Introduction Emergency ambulance clinicians attend a wide range of prehospital emergencies, including out-of-hospital births (OOHBs). Intrapartum care comprises approximately 0.05% of emergency medical services’ caseload, with only ~10% of intrapartum cases progressing to birth in emergency ambulance clinician care. However, this low exposure rate potentially allows obstetric clinical skills and knowledge to decay, which may impact on patient care. Additionally, unplanned OOHBs are known to have a higher incidence of complications and adverse outcomes than their counterparts born in hospital, such as postpartum haemorrhage or hypothermia. This scoping review will explore OOHBs and associated complications in emergency ambulance clinician care, investigate birth parent, significant partner and clinician experiences regarding OOHBs, and consider barriers and challenges to optimal patient care, to identify future research opportunities and associated knowledge gaps for this patient cohort.
Methods and analysis This scoping review will follow the nine-step methodological framework suggested by the Joanna Briggs Institute and use the Preferred Reporting Items for Systematic Reviews and Meta-Analyses Extension for Scoping Reviews. Five electronic databases (MEDLINE via EBSCO, CINAHL, Embase, Web of Science and Wiley Online) will be searched to identify articles for inclusion. The ‘participant, concept, context’ criteria will be used to identify suitable search words regarding OOHBs in emergency ambulance clinician care. The review will include peer-reviewed and preprint literature. Two reviewers will independently assess articles based on title and abstract for inclusion in the review. Data will be charted using a data extraction tool for consistency and provide a succinct descriptive summary of the results.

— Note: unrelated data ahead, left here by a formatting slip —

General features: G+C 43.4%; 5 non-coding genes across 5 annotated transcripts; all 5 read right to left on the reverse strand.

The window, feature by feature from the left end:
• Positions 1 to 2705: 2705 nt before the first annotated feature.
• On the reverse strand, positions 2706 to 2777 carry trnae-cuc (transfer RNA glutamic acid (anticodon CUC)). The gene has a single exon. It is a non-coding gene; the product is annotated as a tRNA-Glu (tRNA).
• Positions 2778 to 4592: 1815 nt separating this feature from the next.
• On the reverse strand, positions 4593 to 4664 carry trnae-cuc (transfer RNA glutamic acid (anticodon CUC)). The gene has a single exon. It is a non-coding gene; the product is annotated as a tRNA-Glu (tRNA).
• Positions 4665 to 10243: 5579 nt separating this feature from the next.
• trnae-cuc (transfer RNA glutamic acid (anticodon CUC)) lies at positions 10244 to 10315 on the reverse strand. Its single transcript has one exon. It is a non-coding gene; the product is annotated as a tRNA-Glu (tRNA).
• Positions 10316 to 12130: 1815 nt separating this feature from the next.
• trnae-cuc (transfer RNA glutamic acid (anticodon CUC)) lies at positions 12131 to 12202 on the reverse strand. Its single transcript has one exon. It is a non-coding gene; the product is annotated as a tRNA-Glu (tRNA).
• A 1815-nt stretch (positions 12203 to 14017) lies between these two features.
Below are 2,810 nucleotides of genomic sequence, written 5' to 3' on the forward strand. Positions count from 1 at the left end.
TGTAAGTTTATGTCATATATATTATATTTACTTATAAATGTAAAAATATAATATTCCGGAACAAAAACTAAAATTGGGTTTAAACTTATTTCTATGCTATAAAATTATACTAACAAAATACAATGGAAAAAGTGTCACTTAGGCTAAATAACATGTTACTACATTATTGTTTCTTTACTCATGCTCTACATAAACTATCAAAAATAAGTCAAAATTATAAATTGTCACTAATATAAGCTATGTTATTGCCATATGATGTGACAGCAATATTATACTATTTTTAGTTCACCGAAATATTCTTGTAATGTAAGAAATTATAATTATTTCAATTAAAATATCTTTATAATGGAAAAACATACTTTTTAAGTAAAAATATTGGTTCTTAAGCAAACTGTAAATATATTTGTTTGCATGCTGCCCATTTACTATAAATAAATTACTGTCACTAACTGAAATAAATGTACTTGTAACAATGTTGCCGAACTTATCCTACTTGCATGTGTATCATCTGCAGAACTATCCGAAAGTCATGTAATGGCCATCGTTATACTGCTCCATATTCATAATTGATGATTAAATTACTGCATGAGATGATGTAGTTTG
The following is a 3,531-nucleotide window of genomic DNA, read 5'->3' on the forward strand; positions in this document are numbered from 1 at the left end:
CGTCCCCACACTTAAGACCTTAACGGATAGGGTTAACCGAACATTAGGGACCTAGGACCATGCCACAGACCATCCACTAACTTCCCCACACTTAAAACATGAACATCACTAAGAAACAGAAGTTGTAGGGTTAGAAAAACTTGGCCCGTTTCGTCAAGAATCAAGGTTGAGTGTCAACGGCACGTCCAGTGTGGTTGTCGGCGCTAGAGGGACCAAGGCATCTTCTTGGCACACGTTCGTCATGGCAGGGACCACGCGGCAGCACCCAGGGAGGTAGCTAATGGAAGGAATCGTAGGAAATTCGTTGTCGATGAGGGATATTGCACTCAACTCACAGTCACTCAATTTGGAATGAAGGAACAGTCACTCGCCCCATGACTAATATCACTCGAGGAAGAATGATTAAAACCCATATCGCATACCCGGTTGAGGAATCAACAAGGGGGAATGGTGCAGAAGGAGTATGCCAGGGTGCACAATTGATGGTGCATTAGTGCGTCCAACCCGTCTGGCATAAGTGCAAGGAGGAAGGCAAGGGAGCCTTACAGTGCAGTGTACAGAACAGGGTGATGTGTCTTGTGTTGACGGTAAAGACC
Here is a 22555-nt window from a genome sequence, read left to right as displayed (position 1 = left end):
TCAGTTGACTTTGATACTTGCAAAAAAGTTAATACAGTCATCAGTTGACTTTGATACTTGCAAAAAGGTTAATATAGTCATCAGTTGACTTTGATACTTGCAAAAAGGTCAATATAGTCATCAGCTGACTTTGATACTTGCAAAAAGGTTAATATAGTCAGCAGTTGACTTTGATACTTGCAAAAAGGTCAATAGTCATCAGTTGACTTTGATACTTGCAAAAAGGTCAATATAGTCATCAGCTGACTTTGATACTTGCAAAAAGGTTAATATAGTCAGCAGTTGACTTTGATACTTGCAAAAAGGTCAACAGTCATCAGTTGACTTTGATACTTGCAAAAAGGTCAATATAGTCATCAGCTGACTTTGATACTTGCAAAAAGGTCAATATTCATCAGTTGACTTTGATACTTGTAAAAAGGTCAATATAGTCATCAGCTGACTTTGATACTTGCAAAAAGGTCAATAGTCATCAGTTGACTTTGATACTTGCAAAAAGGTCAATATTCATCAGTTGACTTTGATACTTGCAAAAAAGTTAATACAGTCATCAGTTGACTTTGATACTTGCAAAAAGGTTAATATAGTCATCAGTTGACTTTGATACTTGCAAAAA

Ethics and dissemination This study does not require ethical review as all the information obtained will come from publicly available resources. Results will be disseminated via a peer-reviewed publication. This scoping review is preregistered with the Open Science Framework (https://osf.io/ta35q).
- ACCIDENT & EMERGENCY MEDICINE
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Strengths and limitations of this study
There appears to be no existing systematic or scoping reviews investigating the current evidence base regarding out-of-hospital births (OOHBs) in emergency ambulance clinician care.
This review will help describe birthing parents’ experiences of their unplanned OOHB and may highlight areas where their experience can be improved.
Specific factors relating to emergency ambulance clinicians’ confidence, experiences, clinical challenges and training will be explored to inform future training opportunities.